Life and luxury

One thing that annoys me: when people see my digital camera, or laptop, or (this is where it especially happens) hear about my planned 2-month trip to Bahia, and say, “Oooo, how chic! Oh, what a hard life you have,” while smiling wryly as if to say, “Of COURSE you can afford those luxuries; you’re a rich American.”

However, it’s really not about money… it’s about priorities. My wages here in the Brazilian economy are decent, but not extravagant. And the reason I can afford such “luxuries” like a two-month vacation to Bahia is because…

  • I do not own (and have never owned) either a cell phone or a car
  • I shopped around in São Carlos until I found the cheapest living arrangement possible
  • In my house, we only have basic TV (about seven channels), no internet, and we try to conserve water and electricity
  • I don’t make phone calls long-distance or out of the country
  • I buy my clothes at discount/bargain prices
  • I keep my food costs down by grocery shopping rather than eating out all the time
  • I rarely spend money on alcohol, parties, and “going out”
  • I did not travel or party at all for Carnaval
  • As for the digital camera and laptop, both of them are simple, inexpensive models, not top-of-the-line releases with a hundred gadgets and accessories.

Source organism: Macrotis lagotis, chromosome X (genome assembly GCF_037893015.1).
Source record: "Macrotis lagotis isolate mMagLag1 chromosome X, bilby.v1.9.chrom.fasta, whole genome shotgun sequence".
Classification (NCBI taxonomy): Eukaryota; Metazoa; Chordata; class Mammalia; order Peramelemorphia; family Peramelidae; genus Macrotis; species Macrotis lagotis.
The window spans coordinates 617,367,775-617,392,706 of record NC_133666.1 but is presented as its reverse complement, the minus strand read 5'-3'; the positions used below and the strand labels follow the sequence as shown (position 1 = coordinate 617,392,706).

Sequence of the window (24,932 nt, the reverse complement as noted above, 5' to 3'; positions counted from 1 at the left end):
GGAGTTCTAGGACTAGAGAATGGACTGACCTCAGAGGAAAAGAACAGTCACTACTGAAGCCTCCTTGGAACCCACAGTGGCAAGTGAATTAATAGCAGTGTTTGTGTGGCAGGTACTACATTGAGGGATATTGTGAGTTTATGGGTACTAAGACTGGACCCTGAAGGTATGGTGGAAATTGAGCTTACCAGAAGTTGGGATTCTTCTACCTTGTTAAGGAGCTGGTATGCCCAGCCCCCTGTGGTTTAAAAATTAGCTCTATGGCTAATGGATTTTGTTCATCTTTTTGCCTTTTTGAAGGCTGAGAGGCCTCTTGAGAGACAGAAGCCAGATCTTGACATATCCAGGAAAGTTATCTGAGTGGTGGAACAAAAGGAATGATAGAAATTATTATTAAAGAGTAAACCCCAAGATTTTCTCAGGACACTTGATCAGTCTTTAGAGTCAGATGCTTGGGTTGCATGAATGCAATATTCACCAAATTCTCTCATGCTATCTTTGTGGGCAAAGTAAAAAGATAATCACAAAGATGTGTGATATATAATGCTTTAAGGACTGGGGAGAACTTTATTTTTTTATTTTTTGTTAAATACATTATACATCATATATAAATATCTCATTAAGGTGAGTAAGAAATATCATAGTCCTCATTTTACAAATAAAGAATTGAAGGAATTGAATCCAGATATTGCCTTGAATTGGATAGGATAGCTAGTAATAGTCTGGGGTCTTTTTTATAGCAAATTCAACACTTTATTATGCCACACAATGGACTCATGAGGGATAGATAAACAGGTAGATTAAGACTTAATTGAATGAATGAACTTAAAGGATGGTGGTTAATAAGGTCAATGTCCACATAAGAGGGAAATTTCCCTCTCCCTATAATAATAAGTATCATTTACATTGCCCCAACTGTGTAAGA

• I have no credit card debt, because I don’t buy stuff I don’t need and can’t afford.

The savings from these things add up… but no one notices the “sacrifices,” all they notice is that I’m going on vacation for two months, and conclude that therefore I must be rich. I really feel that it’s not how much you make, but how you spend it. It’s a question of trade-offs; it’s a conscious choice.

Also, let’s do a rough comparison of the major costs in two possible travel scenarios for my planned vacation:

The Smart and Frugal Traveler

  • Round-trip flight to Bahia, purchased well in advance, at a promotional fare: $150
  • Two months’ housing in a youth hostel or simple apartment: $600
  • Two months’ food by grocery shopping: $300
  • Local transportation by bus and walking: $150
  • Training capoeira at local prices: $50

Total: $1250 (2-3 months of savings. Not so bad)

The Careless and Wealthy Traveler

  • Any old flight to Bahia, purchased at the last minute: $350
  • Two months’ housing in a hotel or fancy apartment: $3000 (apt) – $6000 (hotel at $100/night)
  • Two months’ food eating out all the time: $700
  • Local transportation by taxi: $400
  • Training capoeira at tourist prices: $200

Total: $4650 – $7650 (insane! Of course I don’t have that kind of money to burn!)

Of course, I do realize that for about a third of the Brazilian population, even the $1250 that I call “not so bad” would be an impossible amount of money to save. I am blessed to have all my basic needs met, to have food on the table, a roof over my head, and good health, and on top of that have the opportunity and resources to travel – in that sense, it is a luxury. I am indeed grateful to God.

But I just wish that traveling didn’t have that connotation of “only the filthy rich foreigners can afford it,” because that’s simply not true. A friend of mine who is a jobless masters’ student pinching pennies over the next couple months while she finishes her degree, budgeted enough to take a six-week vacation to Recife and Salvador earlier this year, so these types of things are not out of the league for Brazilians…